Infectious Disease

In keeping with research outcomes, telemedicine considerably improves the prescribing of antibiotics for urinary tract infections

December 05, 2020

1 min read

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Virtual care for uncomplicated urinary tract infections has been associated with more appropriate antimicrobial prescriptions and a reduction in diagnostic testing and follow-up resources compared to face-to-face office visits, according to a recent study.

The study, conducted in a primary care network with 44 outpatient locations, “add[s] Further support for the growing understanding of virtual visits as a tool to improve antibiotic prescribing in the ambulatory setting, ”the researchers wrote.

Telemedicine Stock Image

Virtual UTI care was associated with more appropriate antimicrobial prescriptions and less use of diagnostic and follow-up resources compared to office visits.
Photo credit: Adobe Stock

“Our facility previously assessed the impact of the same virtual visiting platform on the appropriate diagnosis and prescription of sinusitis.” Kaitlyn L. Johnson, PharmD, A pharmacy in Mercy Health Muskegon, Michigan, said Healio. “We observed a significant improvement in the appropriate diagnosis of viral sinusitis and a corresponding decrease in the prescription of antibiotics in patients treated by virtual visits. We wanted to know if we would find similar results on the same platform with a different diagnosis. “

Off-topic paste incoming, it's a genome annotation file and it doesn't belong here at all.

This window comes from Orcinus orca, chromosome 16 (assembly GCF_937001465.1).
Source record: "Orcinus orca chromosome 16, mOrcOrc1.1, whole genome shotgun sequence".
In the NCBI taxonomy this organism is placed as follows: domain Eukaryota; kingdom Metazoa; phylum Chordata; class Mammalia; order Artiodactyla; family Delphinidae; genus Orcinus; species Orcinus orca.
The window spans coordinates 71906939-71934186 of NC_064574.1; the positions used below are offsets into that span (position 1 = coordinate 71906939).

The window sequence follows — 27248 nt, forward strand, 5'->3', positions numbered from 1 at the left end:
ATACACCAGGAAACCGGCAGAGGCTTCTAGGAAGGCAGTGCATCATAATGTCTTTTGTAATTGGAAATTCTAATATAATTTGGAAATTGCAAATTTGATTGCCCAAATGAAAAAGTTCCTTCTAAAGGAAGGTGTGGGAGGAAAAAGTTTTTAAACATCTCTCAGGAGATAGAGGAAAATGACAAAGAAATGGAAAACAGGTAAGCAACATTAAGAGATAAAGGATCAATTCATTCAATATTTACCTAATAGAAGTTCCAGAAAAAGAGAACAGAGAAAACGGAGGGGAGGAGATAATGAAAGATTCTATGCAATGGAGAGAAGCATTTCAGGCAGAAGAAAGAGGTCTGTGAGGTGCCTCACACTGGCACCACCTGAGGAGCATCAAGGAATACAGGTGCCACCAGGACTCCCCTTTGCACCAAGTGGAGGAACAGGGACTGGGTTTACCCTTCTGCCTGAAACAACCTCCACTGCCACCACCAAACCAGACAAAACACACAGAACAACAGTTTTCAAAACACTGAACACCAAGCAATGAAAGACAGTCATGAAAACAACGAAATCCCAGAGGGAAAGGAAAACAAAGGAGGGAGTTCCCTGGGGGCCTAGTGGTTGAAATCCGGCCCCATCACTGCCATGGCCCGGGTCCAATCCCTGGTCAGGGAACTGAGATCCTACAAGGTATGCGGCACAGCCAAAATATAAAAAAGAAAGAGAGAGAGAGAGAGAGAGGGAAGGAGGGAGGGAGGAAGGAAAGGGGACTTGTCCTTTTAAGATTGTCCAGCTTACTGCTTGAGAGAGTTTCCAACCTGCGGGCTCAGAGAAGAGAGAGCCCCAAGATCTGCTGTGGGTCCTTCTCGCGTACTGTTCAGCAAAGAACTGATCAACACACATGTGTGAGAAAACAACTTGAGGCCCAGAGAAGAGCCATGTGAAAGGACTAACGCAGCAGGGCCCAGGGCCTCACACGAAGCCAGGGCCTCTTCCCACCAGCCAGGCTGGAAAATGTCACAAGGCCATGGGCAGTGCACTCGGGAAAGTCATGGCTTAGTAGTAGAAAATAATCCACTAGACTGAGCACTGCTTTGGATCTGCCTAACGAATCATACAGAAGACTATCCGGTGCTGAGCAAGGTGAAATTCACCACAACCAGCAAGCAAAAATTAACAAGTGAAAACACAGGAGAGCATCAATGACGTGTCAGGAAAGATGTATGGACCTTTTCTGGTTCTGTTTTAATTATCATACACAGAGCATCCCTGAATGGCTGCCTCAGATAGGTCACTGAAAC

Johnson and colleagues conducted a retrospective cohort study to compare how closely clinicians followed the network’s guidelines for antimicrobial stewardship programs when making virtual or office visits for uncomplicated urinary tract infections. They compared prescribing in both settings, including drug, duration, and patient outcomes.

Kaitlyn L. Johnson

A total of 350 patients were included in the study, 175 in the virtual group and 175 in the office visit group. The study showed that patients treated for a urinary tract infection through a virtual visit were more likely to use first-line antibiotics (74.9% vs 59.4%; P = 0.002) and policy-compliant duration (100% vs 53.1%). P <0.001). In addition, the researchers found that patients treated through virtual visits were more likely to have a urinalysis (0% versus 97.1%; P <0.001) or urine culture (0% versus 73.1%; P <0.001) ) Was lower and was ordered. They are less likely to be re-examined within 7 days (5.1% vs 18.9%; P <0.001).

Johnson and colleagues suggested that prescribing during telemedicine visits could be improved because the virtual visiting platform includes a drop-down menu of antibiotic options, each with a “fixed but policy duration” that could not be changed within the virtual platform . ”

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